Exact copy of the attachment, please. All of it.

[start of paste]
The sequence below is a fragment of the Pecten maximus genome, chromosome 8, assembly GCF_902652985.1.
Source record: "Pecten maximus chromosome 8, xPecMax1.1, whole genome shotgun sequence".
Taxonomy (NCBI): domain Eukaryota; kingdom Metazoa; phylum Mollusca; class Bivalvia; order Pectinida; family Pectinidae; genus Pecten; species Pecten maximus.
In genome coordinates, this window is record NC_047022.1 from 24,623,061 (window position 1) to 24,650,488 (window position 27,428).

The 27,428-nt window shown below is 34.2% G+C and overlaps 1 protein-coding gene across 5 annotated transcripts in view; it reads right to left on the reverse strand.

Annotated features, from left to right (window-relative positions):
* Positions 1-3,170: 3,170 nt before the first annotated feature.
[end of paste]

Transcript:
The sequence below is a fragment of the Pecten maximus genome, chromosome 8, assembly GCF_902652985.1.
Source record: "Pecten maximus chromosome 8, xPecMax1.1, whole genome shotgun sequence".
Taxonomy (NCBI): domain Eukaryota; kingdom Metazoa; phylum Mollusca; class Bivalvia; order Pectinida; family Pectinidae; genus Pecten; species Pecten maximus.
In genome coordinates, this window is record NC_047022.1 from 24,623,061 (window position 1) to 24,650,488 (window position 27,428).

The 27,428-nt window shown below is 34.2% G+C and overlaps 1 protein-coding gene across 5 annotated transcripts in view; it reads right to left on the reverse strand.

Annotated features, from left to right (window-relative positions):
* Positions 1-3,170: 3,170 nt before the first annotated feature.